Between Two Slices: Millburn Deli

Our sandwich correspondent visits a Millburn stalwart that has been pleasing people since 1946.

Millburn Deli, left, and the Godfadda sandwich. Photos by Chris Gennone

The latest stop on my quest to find the perfect sandwich is the Millburn Deli, open since 1946.

Located in downtown Millburn, this American deli is often jam-packed at lunch time, sometimes with a line out the door. Inside, there are colorful hand-written menu boards, vintage signs, wicker baskets full of potato chips and a model airplane hanging from the ceiling. It’s all visually stimulating to the say the least. In addition to the Millburn Deli’s large variety of different sandwiches, salads, wraps and sides, it also offers homemade iced tea, coffee and cookies. While the deli area is small, there is another section next door with a large, comfortable dine-in area. Soon, Millburn Deli is expanding, with a second location opening in Morristown sometime later this year.

I ordered the Godfadda, the Gobbler, and a New Jersey-style Sloppy Joe. When I asked what sandwich was the most popular, the unanimous answer was the Godfadda. It features chicken cutlet, bacon, and sliced mozzarella with Russian dressing on a pressed sub roll. With the first bite, I immediately noticed the crispy textures of the pressed roll, which was thin and crunchy. The chicken cutlet was well-breaded but a little soggy and not as crispy as I had hoped. But the bacon gave the sandwich a salty punch and the mozzarella and creamy Russian dressing complimented it well. Overall, this sandwich was delicious. It had a strong bread to filling ratio and it would’ve been close to perfection if the chicken was crispier and had less Russian dressing.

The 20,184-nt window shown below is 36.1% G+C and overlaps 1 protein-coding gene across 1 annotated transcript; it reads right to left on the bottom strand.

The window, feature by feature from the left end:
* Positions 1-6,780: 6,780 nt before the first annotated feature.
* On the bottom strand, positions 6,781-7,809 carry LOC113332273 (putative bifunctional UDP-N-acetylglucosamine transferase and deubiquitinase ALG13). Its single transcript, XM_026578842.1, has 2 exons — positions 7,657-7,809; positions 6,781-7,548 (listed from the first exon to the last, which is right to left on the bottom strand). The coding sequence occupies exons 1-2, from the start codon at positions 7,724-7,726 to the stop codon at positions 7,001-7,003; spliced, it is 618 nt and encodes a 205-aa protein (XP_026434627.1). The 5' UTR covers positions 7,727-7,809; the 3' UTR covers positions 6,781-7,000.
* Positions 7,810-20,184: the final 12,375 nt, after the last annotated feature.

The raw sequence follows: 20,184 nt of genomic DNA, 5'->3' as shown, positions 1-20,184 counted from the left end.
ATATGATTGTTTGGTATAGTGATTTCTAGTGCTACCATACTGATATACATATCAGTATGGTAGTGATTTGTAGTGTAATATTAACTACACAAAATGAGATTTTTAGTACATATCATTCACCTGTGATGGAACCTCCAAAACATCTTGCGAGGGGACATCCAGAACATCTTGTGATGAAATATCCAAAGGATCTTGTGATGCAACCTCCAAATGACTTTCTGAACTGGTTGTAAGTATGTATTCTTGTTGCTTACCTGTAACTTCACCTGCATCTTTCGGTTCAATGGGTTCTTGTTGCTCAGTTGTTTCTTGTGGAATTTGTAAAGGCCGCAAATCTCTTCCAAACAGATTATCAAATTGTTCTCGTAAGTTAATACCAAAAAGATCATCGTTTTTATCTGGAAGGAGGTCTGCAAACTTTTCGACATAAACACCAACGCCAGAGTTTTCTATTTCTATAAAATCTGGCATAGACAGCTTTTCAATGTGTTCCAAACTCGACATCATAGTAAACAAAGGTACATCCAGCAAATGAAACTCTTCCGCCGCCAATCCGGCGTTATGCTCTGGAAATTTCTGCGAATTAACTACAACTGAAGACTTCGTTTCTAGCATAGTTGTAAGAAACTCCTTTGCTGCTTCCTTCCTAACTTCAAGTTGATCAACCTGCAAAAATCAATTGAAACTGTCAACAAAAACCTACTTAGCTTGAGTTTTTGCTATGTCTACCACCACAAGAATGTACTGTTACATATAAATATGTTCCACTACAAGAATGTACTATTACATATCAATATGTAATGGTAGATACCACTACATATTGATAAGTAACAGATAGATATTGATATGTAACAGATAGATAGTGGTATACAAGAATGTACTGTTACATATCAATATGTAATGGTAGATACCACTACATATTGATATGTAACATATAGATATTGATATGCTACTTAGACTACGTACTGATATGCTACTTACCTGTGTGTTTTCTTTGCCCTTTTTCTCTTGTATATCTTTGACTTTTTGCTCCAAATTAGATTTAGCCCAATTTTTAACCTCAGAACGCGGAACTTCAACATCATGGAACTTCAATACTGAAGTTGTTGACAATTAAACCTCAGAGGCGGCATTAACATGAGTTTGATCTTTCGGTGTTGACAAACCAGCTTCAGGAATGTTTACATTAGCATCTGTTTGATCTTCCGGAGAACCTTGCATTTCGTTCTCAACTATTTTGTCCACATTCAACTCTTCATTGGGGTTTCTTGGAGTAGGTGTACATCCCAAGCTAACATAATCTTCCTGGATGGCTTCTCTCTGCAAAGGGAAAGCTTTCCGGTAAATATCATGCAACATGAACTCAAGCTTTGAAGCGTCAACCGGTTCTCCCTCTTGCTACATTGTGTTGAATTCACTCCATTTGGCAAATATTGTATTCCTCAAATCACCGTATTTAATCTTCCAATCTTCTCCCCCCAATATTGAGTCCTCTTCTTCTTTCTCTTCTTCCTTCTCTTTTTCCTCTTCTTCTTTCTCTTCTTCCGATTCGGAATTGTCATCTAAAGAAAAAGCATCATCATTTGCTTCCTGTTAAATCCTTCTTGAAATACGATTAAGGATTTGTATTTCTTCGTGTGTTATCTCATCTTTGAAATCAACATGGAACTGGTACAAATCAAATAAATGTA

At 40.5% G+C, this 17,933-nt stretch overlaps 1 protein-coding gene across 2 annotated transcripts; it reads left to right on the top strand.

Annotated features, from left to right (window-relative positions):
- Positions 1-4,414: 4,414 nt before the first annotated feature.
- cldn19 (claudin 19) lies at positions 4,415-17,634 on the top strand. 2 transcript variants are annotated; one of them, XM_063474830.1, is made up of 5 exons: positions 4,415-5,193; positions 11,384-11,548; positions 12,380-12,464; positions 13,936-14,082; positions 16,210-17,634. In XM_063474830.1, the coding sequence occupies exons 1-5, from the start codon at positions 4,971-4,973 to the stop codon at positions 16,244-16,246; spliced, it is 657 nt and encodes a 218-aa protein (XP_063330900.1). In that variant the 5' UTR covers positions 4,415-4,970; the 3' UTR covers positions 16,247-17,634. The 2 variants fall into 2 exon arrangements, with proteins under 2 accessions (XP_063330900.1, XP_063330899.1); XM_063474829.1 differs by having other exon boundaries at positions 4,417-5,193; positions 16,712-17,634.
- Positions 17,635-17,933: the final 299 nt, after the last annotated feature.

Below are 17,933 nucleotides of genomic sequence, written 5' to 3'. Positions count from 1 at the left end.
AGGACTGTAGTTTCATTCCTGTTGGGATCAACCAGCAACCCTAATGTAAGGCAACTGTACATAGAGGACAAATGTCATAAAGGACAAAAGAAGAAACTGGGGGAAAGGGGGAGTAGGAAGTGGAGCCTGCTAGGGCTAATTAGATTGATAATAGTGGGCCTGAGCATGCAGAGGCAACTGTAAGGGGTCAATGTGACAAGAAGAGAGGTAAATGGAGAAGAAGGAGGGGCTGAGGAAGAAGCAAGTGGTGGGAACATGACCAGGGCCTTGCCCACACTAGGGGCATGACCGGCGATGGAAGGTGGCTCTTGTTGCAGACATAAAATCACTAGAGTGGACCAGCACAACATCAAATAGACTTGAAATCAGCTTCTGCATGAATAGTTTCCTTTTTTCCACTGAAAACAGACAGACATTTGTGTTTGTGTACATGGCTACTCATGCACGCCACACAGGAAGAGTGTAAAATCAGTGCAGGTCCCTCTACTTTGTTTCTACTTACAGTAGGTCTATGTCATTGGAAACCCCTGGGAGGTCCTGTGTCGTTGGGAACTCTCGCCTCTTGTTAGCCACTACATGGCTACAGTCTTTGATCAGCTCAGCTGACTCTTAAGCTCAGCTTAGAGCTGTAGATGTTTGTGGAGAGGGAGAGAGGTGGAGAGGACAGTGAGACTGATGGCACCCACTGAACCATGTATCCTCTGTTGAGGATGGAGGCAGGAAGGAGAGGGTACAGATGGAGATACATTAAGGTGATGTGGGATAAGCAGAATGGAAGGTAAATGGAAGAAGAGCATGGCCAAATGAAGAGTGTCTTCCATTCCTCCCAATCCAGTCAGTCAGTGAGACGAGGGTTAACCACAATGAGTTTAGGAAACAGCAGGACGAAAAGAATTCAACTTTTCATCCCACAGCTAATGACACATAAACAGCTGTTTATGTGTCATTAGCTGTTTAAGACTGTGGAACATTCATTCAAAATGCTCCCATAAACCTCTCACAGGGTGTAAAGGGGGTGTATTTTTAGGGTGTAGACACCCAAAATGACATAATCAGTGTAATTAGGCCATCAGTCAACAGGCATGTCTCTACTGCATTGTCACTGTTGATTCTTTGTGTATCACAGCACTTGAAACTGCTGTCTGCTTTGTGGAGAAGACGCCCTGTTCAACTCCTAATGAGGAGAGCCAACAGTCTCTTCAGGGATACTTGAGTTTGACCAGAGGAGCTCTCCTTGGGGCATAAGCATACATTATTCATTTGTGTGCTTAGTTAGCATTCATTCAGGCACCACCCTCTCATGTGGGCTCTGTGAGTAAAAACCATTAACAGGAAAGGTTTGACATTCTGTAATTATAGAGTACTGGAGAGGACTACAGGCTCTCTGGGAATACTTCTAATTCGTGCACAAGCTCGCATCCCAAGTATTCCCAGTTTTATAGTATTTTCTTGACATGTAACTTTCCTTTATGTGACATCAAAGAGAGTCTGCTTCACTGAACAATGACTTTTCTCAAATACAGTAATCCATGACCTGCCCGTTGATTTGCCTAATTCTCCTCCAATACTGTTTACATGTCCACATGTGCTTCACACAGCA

The Godfadda:
Bread: 5/5
Filling: 3/5
Toppings: 4/5
Overall: 4/5

Millburn Deli

A Sloppy Joe, left, and the Gobbler sandwich at Millburn Deli. Photo by Chris Gennone

The Gobbler included roast turkey, homemade stuffing, cranberry sauce, lettuce, mayo and black pepper on rye. Let me note that when I ordered the Gobbler, someone behind the counter honked a vintage bike-horn hanging from the ceiling and the entire staff shouted in unison, “Goooblerrr!” It was amazing. I’ve never been a huge fan of Thanksgiving sandwiches but the Gobbler was a pleasant surprise. The rye tasted soft and fresh and even though the stuffing was slightly bland, it paired well with the turkey and sweet, chunky cranberry sauce. The lettuce and mayo on the bottom gave the sandwich a refreshing finish. All of the Gobbler’s components worked well together, but it was a little top-heavy. The first layers of the sandwich had so many soft and wet elements that it could fall apart easily.

The Gobbler:
Bread: 4/5
Filling: 3/5
Toppings: 4/5
Overall: 4/5

I couldn’t leave Millburn Deli without trying a roast beef New Jersey-style Sloppy Joe. The triple-decker sandwich had roast beef, Swiss cheese, coleslaw and Russian dressing on three pieces of rye bread. Unlike the Town Hall Deli in South Orange, where the Sloppy Joe is cut into thin crustless squares, Millburn Deli’s Sloppy Joe is cut into big, chunky thirds. The rye was soft and the roast beef was slightly juicy. The top and middle layers of cheese and brined coleslaw were soaked in Russian dressing and gave the sandwich a slight tang. The sandwich was solid but it needed a second layer of meat on the top. It definitely lived up to the name.

Sloppy Joe:
Bread: 4/5
Filling: 3/5
Toppings: 3/5
Overall: 3/5

From the bright atmosphere inside to the fresh, homemade sandwiches, the Millburn Deli is definitely a staple. While I enjoyed everything I ordered, I felt that they all could’ve used less dressing. I know the Joe was supposed to be wet and sloppy, but it was a little too much. Still, with such a large, varied menu, there’s so many sandwiches to try at the Millburn Deli. I could eat there all day.

Overall Between Two Slices Score: 4/5

Millburn Deli, 328 Millburn Avenue, Millburn; 973-379-5800. Open daily.

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